Technologies
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WARF: P130123US01

Better Biomass Conversion with Recyclable GVL Solvent


INVENTORS -

James Dumesic, Jeremy Luterbacher

The Wisconsin Alumni Research Foundation (WARF) is seeking commercial partners interested in developing a method for producing water-soluble sugars from lignocellulose using GVL, a biomass-derived solvent.
OVERVIEWTo recover useful carbohydrates locked in biomass, molecular bonds must be broken while avoiding further reaction of the resulting glucose and xylose sugars. This is a challenge because glucose can degrade quicker than it is produced. Fast, hot reactions try to minimize such degradation, but are impractical. Expensive catalysts and cellulose-converting enzymes (which require feedstock pretreatment) also can be used at high cost.

A new, milder strategy is sought to efficiently produce and preserve desired sugars. One promising approach involves flowing a solvent through a heated, packed bed of biomass. To be viable, these flow-through systems need to increase yields.
THE INVENTIONUW–Madison researchers have developed a method for producing soluble C6 and C5 carbohydrate oligomers and monomers from biomass. These include glucose, xylose and other sugars.

In the process, lignocellulosic material is reacted with water and gamma-valerolactone (GVL) – an organic solvent derived from biomass. This occurs in the presence of an acid catalyst under moderate temperatures, and results in the conversion of water-insoluble to water-soluble carbohydrates. These desired products are partitioned into an aqueous layer, where they can be recovered, concentrated and purified. The GVL separates into another layer to be recycled.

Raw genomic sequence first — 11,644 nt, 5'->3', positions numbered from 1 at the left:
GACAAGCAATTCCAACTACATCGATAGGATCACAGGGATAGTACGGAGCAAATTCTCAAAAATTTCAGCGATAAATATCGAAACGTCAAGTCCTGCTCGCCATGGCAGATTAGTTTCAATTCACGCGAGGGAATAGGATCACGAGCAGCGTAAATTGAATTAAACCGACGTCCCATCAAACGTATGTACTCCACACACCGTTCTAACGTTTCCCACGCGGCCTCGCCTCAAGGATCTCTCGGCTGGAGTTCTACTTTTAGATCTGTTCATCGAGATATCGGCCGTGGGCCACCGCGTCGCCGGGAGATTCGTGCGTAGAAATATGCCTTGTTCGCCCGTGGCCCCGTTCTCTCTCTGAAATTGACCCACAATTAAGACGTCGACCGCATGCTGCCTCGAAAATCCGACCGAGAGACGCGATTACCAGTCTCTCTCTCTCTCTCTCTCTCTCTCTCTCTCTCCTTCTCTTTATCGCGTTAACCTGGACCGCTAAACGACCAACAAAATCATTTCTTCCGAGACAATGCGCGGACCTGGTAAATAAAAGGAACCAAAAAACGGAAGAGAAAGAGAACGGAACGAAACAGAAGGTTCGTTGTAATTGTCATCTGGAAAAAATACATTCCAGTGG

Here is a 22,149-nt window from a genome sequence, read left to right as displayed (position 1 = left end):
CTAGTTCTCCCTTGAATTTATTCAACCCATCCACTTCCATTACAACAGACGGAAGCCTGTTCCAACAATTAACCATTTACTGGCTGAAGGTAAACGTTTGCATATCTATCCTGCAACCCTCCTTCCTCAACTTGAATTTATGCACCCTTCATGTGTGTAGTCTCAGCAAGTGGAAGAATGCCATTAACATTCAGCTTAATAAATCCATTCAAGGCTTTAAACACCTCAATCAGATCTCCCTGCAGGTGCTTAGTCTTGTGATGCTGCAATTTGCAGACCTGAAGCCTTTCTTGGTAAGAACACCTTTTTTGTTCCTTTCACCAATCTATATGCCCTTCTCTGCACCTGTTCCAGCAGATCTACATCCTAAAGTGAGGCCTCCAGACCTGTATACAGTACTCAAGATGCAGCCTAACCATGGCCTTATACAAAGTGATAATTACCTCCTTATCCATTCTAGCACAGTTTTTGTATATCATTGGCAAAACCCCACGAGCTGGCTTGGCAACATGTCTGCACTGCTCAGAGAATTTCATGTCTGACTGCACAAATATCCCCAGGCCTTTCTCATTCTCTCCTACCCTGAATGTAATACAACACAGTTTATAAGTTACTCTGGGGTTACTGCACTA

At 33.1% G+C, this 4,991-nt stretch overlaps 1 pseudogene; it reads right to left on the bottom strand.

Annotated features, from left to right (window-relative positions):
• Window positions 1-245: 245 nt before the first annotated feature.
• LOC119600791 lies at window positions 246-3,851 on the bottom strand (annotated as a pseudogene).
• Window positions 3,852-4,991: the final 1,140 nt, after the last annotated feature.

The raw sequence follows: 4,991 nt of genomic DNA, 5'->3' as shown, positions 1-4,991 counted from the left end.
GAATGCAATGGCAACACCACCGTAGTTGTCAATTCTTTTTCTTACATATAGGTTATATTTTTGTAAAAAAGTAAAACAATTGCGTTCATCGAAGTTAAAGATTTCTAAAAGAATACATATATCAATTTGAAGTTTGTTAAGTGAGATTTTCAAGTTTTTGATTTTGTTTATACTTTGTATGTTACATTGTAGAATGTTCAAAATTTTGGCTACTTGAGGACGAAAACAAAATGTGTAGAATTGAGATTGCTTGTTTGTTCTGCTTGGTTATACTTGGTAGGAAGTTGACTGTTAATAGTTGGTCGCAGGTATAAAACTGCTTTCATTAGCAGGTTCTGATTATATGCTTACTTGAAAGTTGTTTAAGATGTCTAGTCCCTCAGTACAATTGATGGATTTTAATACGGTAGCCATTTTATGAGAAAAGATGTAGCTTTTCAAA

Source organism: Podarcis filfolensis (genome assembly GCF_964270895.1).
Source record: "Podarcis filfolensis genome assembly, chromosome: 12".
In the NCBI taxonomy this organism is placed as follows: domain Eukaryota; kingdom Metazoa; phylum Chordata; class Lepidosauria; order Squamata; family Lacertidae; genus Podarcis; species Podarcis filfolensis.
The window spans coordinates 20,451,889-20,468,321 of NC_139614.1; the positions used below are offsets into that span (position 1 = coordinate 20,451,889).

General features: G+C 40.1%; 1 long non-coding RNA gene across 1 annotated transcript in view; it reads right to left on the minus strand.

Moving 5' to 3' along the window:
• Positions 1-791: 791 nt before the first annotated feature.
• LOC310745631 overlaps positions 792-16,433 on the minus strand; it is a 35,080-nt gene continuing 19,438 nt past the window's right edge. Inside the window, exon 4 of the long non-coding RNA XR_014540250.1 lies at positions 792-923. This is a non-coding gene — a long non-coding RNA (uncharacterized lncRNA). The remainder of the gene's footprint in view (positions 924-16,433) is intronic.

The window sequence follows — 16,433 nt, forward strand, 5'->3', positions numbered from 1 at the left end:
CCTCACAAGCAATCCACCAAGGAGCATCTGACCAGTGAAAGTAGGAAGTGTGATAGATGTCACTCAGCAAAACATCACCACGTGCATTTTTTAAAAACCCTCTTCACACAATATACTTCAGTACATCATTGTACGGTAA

APPLICATIONS
  • Biomass depolymerization and conversion is the first step in making a wide variety of biofuels and other products.
KEY BENEFITS
  • Close to 100 percent of hemicellulose and more than 80 percent of cellulose are recovered as soluble carbohydrates.
  • No additional catalysts
  • GVL is inexpensive and recyclable.
  • Fifty to 400 percent more glucose and xylose is recovered as compared to other flow-through systems.
  • Avoids environmental and economic costs of mineral acids, enzymes and ionic liquids
STAGE OF DEVELOPMENTThe development of this technology was supported by WARF Accelerator. WARF Accelerator selects WARF's most commercially promising technologies and provides expert assistance and funding to enable achievement of commercially significant milestones. WARF believes that these technologies are especially attractive opportunities for licensing.
Contact Information
For current licensing status, please contact Mark Staudt at mstaudt@warf.org or 608-960-9845.
The WARF Advantage

Since its founding in 1925 as the patenting and licensing organization for the University of Wisconsin-Madison, WARF has been working with business and industry to transform university research into products that benefit society. WARF intellectual property managers and licensing staff members are leaders in the field of university-based technology transfer. They are familiar with the intricacies of patenting, have worked with researchers in relevant disciplines, understand industries and markets, and have negotiated innovative licensing strategies to meet the individual needs of business clients.